The Third-Person Effects of Political Attack Ads in the 2004 U.S. Presidential Election

Ran Wei, Ven-Hwei Lo
2007 Media Psychology  
This study examines the indirect effects of extensive negative political attack ads in the 2004 presidential election from a third-person effects perspective. Results of a survey using a probability sample of 496 college students indicate that these students believe attack ads harm others more than themselves. Moreover, the respondents tended to perceive attack ads in traditional media to have a greater harmful effect on self and others than attack ads on the Internet. Contingent factors that
more » ... gent factors that account for the magnitude of third-person effects include social distance and knowledge. Further, exposure to attack ads was found to be the strongest predictor of perceived harms of such ads on self and others, but only perceived harm on others is a significant predictor of support for restrictions on attack ads. The study contributes to research on the third-person effect by testing perceived harms of attack ads on self and others separately on likelihood to support restrictions. Political attack ads (hereafter attack ads) refer to negative advertisements in political campaigns "that concentrated on what is wrong with the opponent, either personally or in terms of issue or policy stances" (Kaid, 2004, p. 157). In terms of advertising strategy, attack ads are characteristically "opponent-focused, rather than candidate-focused" (Kaid, 2004, p. 163). Although negative political advertising has been used for decades in campaigns at various levels, including presidential MEDIA PSYCHOLOGY, 9,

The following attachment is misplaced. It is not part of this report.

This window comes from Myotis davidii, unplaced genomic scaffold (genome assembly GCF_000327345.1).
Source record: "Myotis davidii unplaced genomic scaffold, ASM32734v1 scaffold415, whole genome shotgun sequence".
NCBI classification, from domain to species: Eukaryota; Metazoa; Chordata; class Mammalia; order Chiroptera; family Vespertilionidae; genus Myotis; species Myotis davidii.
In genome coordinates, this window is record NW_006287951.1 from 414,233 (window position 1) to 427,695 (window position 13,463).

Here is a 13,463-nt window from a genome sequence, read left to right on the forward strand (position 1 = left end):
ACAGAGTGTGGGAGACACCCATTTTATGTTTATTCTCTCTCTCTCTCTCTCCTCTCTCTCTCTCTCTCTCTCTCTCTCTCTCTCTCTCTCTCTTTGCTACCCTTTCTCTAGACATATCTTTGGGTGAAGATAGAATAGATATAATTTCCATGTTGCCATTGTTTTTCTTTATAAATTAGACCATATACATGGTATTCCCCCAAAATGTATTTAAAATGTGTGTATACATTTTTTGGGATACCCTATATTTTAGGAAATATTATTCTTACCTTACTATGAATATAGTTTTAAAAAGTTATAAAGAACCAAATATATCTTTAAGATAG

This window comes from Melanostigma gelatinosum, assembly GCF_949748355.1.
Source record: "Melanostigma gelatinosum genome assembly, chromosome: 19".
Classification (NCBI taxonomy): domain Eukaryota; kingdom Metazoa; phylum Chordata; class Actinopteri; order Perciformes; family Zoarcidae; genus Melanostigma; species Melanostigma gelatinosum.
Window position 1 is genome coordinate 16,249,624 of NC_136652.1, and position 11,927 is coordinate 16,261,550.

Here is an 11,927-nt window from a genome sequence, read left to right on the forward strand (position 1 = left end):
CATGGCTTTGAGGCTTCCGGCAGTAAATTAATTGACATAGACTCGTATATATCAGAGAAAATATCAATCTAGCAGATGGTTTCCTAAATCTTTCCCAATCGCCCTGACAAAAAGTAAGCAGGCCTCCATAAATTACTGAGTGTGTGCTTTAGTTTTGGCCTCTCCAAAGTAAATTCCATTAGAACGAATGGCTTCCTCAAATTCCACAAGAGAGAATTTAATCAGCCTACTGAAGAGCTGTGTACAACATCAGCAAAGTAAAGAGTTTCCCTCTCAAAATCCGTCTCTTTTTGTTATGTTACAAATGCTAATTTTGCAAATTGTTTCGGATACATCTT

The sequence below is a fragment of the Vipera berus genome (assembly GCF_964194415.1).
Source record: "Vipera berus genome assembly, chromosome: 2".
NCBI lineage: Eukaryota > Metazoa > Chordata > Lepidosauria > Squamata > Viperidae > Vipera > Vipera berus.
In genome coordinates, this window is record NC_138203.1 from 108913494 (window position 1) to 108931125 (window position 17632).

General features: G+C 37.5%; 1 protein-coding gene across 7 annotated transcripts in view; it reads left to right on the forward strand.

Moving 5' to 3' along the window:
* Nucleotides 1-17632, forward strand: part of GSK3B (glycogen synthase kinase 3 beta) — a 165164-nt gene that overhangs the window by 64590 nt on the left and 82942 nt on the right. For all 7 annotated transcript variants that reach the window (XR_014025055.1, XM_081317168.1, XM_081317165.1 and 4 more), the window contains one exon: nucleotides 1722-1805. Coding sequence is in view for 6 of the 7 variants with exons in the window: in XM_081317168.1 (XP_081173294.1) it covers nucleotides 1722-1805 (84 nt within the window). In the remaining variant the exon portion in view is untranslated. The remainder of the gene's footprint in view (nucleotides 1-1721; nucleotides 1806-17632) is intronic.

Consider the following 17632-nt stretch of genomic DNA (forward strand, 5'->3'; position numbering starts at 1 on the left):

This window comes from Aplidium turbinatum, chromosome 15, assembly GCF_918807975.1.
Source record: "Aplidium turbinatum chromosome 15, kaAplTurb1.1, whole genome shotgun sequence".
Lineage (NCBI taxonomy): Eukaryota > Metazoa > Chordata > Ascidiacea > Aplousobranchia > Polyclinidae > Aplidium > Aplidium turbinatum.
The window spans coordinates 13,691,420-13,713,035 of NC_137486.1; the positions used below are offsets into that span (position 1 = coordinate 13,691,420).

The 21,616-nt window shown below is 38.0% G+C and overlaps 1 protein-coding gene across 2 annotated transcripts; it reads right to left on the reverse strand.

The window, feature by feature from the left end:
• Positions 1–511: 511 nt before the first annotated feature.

doi:10.1080/15213260701291338 fatcat:43rwvlza7rhuxe6lhxwrklenkm